And don’t forget we are doing all this under the watchful eye of an audience who are distracting our brains further!

So what can we do?

We need to realise that our brains stress response is doing exactly what we want it do.  It’s just that sometimes we are either pumping too much fuel into the engine or not enough, which results in under performance. It’s this realisation that is important.

The next thing we can do is practice under pressure.  So if we are rehearsing, rehearse without stopping – just keep going, errors included. Think about it, if you are presenting in front of an audience you cant just say “sorry I made a mistake I need to go back to the beginning”

Don’t learn your presentation word for word. If you miss out a phrase or a word you may become distracted and send your presentation into an abyss. Instead break your presentation down into main messages or key phrases and then link them together.  It’s much more interesting for you and your audience.

If your fear is failing in front of an audience, then Henning Beck suggests “you should try to visualise the pressure situation  as intensively as possible before it takes place….You should then play out the various scenarios in your mind in order to break down your fear of them”

One last helpful point Henning makes is not to cover up mistakes. If you lose your way, let the audience know, regain your place by checking your notes and then continue. For example, say “I may have jumped an important point let me just check my notes” or “I’ve gotten off track a bit, let me just see where I am”.

In addressing the fear of public speaking we need not only strategies for developing, designing and delivering our presentation,  just as importantly we need strategies for when our brain misfires!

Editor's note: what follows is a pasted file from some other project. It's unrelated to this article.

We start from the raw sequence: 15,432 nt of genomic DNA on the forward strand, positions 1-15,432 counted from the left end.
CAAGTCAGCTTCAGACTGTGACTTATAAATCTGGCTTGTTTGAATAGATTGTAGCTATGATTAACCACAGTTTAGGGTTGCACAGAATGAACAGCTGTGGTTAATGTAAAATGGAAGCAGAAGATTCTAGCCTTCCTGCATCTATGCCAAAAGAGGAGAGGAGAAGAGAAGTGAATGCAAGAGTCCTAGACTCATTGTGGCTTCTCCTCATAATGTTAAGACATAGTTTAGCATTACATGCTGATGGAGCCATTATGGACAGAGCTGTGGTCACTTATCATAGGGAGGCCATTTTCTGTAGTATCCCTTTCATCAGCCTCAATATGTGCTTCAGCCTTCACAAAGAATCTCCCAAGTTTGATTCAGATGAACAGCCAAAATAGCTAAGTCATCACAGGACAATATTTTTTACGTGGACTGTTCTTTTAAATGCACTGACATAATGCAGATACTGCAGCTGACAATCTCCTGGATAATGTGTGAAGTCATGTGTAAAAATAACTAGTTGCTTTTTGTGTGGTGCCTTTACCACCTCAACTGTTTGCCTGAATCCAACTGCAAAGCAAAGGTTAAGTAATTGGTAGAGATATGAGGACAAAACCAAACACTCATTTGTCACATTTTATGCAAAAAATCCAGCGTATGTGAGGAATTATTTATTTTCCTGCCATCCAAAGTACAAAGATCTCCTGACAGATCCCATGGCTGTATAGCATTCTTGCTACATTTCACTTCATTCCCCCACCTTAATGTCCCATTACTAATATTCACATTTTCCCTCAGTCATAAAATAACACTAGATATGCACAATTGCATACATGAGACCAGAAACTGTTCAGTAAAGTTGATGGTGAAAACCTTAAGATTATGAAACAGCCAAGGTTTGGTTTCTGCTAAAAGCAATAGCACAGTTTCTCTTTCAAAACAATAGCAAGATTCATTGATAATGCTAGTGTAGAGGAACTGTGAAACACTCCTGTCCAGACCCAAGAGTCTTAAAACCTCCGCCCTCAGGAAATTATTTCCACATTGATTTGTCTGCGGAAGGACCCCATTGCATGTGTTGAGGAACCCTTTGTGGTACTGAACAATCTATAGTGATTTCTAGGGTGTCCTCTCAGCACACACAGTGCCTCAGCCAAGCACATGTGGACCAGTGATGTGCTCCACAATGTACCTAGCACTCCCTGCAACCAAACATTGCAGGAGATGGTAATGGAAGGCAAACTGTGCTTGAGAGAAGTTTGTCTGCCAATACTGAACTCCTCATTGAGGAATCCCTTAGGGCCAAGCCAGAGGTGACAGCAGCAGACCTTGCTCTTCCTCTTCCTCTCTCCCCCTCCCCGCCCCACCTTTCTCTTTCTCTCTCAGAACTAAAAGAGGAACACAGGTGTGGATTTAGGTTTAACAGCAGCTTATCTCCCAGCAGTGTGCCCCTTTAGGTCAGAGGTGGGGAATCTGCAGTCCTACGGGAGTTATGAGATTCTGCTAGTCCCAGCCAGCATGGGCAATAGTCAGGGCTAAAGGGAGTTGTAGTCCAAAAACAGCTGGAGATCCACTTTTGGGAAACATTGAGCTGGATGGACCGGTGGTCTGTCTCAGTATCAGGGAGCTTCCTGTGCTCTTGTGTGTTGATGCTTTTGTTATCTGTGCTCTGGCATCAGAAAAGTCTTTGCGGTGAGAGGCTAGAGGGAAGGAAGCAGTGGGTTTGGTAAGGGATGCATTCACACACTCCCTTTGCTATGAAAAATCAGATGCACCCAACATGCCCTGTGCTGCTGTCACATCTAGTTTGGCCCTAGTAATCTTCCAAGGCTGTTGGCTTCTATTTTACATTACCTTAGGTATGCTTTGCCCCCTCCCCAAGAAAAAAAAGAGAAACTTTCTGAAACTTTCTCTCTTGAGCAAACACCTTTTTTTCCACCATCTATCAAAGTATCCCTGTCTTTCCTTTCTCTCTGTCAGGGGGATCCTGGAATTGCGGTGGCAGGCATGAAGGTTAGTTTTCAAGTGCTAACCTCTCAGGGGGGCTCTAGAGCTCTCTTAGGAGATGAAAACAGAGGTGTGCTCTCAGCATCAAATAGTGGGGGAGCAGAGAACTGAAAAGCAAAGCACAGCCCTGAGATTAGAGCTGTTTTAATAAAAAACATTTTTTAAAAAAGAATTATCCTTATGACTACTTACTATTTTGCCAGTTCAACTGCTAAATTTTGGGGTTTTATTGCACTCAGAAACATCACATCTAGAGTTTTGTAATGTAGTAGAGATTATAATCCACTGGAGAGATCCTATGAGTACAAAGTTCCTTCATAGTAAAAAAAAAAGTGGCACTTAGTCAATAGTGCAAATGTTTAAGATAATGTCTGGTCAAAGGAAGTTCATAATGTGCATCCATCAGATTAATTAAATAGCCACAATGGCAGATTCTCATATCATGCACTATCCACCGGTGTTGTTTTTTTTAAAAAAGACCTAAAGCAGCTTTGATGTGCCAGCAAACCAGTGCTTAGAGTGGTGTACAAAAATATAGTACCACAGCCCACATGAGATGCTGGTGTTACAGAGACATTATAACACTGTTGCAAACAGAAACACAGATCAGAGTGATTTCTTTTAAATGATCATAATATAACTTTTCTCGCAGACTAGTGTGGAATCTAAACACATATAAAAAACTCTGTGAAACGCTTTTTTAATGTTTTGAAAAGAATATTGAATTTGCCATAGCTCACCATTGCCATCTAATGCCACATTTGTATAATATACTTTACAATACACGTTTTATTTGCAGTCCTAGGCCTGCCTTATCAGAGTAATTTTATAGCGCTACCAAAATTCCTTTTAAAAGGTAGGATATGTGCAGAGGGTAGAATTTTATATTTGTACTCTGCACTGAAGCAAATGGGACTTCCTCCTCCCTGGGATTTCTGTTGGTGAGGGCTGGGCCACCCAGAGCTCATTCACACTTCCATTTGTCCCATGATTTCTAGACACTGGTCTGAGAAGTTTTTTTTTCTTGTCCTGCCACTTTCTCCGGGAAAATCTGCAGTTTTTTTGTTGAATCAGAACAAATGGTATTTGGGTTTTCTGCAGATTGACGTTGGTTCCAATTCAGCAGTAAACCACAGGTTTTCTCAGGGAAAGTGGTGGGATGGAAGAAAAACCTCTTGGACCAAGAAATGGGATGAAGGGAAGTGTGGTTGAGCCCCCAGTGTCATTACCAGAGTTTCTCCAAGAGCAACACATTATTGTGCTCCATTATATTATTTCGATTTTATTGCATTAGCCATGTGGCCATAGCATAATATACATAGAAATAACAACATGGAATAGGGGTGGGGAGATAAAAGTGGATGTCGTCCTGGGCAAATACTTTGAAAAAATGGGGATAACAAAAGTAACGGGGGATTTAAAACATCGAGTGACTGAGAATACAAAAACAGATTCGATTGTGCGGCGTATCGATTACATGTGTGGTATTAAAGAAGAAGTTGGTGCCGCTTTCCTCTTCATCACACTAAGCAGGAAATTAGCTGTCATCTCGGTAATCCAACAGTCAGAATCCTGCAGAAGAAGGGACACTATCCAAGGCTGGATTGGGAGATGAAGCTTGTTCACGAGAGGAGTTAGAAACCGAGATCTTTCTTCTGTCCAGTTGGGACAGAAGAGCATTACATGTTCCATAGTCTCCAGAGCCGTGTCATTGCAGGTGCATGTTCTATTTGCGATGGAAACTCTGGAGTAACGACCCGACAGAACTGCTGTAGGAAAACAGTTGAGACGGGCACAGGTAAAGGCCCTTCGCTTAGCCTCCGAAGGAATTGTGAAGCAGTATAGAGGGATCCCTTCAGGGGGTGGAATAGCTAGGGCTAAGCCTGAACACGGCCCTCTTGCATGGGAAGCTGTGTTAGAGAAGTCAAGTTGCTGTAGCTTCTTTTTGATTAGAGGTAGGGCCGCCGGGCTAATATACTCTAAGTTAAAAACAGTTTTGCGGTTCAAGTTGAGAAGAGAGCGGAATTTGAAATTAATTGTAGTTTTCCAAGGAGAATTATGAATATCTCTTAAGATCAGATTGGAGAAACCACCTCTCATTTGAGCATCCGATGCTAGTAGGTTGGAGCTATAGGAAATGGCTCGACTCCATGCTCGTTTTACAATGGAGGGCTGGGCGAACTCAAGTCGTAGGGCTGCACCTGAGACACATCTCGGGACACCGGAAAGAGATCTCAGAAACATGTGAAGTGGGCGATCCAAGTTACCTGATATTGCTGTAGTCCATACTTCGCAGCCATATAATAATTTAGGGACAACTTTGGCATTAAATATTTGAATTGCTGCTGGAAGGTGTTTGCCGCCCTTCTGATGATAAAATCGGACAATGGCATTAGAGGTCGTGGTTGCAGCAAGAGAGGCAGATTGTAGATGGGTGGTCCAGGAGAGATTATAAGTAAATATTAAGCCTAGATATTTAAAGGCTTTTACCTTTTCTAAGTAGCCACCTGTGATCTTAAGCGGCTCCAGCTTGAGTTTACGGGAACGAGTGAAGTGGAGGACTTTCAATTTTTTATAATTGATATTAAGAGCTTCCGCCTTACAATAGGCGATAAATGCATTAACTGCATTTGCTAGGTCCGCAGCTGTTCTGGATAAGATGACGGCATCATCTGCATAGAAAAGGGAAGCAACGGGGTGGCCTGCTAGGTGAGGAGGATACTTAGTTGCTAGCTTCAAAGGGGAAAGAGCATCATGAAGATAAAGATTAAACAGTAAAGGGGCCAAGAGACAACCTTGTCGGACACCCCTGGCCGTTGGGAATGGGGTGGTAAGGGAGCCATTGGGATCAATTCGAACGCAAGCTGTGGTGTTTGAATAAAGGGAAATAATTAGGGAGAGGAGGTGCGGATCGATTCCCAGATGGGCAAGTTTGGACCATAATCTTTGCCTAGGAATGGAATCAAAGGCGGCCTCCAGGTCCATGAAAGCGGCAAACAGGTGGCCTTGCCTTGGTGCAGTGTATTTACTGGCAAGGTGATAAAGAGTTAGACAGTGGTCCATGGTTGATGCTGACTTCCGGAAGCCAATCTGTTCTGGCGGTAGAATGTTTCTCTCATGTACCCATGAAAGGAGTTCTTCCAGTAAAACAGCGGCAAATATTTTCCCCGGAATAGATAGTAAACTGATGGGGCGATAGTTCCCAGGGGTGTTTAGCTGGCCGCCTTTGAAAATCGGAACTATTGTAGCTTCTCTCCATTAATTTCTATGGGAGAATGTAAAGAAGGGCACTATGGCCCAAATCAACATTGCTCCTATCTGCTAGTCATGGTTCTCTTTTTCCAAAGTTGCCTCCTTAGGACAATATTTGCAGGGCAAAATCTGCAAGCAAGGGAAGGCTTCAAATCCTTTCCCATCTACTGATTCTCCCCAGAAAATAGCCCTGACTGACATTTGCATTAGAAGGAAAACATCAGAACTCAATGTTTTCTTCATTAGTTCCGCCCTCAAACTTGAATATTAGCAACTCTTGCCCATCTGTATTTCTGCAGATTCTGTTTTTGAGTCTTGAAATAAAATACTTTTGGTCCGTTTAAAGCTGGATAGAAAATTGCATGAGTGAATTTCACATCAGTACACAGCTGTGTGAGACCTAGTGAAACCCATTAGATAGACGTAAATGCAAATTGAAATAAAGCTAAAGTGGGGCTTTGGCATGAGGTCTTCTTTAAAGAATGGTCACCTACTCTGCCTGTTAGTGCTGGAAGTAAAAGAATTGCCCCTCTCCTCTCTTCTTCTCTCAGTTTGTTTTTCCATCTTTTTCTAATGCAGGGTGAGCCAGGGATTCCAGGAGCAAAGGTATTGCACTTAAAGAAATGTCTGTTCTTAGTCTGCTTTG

How Not to Choke Under Pressure #3

Mental misfire #3 “The Over Excitement Trap” from Scatterbrain by Henning Beck.

Most of us have felt this over excitement at some stage of our careers – typically when giving a presentation. Here our autonomic nervous system is getting our body ready for the fight, flight or freeze response and pumping a cocktail of chemicals through our body including adrenaline.

But what causes our body to respond in this way? Henning Beck suggest that it’s the thought of either punishment or reward that contributes to this response. The reward might be winning an account or pitch and interestingly the higher the stakes the higher the error rate. Beck goes on to say “one of the most violent forms of punishment is social rejection.”  People are afraid of what others might say.

There are two things we can do here.

First, realise that this excitement or pressure is a good thing – it’s getting us ready to perform. Hans Selye said “it’s not stress that kills us, it is our reaction to it.”  Likewise Susan David says in her book Emotional Agility, “We own our emotions, they don’t own us.” So we need to turn the table on this over excitement and realise we can mange it.